Rhodes died last week (07Oct10) at a Los Angeles hospital, according to his daughter Laura. Further details regarding his illness had not been released as WENN went to press.
Rhodes was perhaps best-known for shaping 1970s U.S. TV crime dramas Ellery Queen and Delvecchio, which starred Judd Hirsch.
His other producing credits include TV shows Operation Petticoat and Mariah, and small screen films The Return of Frank Cannon and Captive.
Rhodes is survived by his mother, a son, two daughters, a stepdaughter and three grandchildren.
"Hey Vern," roll the credits. Jim Varney, the big-nosed, gawky actor who brought empty-headed hayseed pitch-man Ernest P. Worrell to life in a series of popular, albeit arguably annoying TV commercials and then in a skein of kids' movies, died today of lung cancer. He was 50.
Varney, an actor since his teen years, had been in the public eye for more than 25 years. He was a stand-up comic in New York in the early 1970s, and became a regular on the TV variety series "Johnny Cash and Friends" in 1976. He also was a regular on "Fernwood 2-Night," "Operation Petticoat" and other late 1970s TV comedy shows. His (literally) in-your-face TV ads, with his nose pressed against the camera and his incessant "Hey Vern" sales spiels, began airing in 1980.
But it was Varney's "Ernest" movies, with their innocent brand of slapstick, goofball comedy, that endeared him to kids. The movies always featured a story in which Ernest, the idiot savant, helps a group of children out of some problem or predicament. The first of these films was "Ernest Goes to Camp" (1987), followed by "Ernest Saves Christmas," "Ernest Scared Stupid," "Ernest Rides Again," "Ernest Goes to School," "Slam Dunk Ernest," "Ernest In the Army" and others. Some were released theatrically, while others were of the straight-to-video variety.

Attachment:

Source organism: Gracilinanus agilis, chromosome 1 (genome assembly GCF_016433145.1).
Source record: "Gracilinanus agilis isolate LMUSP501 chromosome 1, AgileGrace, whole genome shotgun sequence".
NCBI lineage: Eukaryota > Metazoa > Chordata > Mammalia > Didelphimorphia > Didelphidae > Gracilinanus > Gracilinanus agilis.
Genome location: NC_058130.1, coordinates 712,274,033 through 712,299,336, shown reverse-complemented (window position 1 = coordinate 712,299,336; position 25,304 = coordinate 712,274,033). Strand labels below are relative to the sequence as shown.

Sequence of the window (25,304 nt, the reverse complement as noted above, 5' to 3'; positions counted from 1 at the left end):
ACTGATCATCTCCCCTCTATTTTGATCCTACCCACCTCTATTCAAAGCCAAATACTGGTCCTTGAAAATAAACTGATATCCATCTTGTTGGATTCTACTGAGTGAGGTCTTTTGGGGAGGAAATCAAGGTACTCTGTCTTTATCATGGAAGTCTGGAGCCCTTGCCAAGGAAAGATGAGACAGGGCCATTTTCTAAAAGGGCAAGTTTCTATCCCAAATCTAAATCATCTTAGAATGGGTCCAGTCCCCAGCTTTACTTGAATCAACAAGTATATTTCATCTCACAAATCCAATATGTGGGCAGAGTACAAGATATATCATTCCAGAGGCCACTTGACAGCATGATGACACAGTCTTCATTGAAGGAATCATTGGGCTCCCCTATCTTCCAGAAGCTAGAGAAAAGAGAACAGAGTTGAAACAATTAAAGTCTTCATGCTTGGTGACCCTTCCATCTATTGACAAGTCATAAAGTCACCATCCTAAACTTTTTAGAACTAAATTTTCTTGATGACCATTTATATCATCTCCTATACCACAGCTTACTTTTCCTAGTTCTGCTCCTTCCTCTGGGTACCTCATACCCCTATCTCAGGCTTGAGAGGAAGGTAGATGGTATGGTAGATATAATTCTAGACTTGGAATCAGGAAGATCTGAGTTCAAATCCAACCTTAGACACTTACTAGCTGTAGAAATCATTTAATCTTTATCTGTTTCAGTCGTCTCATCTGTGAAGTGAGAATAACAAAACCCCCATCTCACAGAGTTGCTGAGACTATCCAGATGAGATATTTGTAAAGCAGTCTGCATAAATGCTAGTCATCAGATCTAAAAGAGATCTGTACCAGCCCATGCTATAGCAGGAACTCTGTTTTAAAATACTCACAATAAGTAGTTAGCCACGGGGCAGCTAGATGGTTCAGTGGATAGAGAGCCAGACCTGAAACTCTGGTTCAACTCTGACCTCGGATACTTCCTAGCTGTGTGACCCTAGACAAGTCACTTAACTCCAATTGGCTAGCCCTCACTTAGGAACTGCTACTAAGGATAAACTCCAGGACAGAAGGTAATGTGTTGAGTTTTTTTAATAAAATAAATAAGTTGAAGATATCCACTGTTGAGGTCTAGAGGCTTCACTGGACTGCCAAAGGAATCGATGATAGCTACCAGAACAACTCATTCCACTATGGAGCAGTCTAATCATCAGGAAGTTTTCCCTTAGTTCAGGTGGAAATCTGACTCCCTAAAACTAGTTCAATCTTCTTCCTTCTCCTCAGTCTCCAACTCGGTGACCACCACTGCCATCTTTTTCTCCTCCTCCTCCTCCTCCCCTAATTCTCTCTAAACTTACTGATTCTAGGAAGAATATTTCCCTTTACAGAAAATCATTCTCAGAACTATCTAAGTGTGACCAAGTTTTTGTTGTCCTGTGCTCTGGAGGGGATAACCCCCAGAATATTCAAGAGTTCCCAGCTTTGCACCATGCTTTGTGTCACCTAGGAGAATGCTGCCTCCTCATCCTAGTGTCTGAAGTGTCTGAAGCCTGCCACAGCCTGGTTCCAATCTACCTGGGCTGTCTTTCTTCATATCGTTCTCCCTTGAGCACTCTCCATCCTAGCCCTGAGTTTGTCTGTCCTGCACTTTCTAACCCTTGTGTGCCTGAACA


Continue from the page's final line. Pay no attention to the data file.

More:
Varney also did a lot of non-"Ernest" stuff, including "Wilder Napalm" (1993) with Dennis Quaid and Debra Winger. In that same year, he played Jed Clampett in the big-screen version of "The Beverly Hillbillies."
Most recently, he played the voice of Slinky Dog in "Toy Story 2" (reprising the role from the original "Toy Story"). He also had roles in two yet-unreleased movies due out later this year.
This pilot movie (complete with laugh track) for the subsequent one season-plus series -- with much of the same cast during the first season and a complete overhaul during the initial weeks of the second -- is the TV remake of the 1959 Cary Grant/Tony Curtis comedy about a World War II submarine painted shocking pink and numbering among its crew five nurses rescued from battle. Interestingly, one of them is played by Jamie Lee Curtis, daughter of Tony (and Janet Leigh), who co-starred in the original.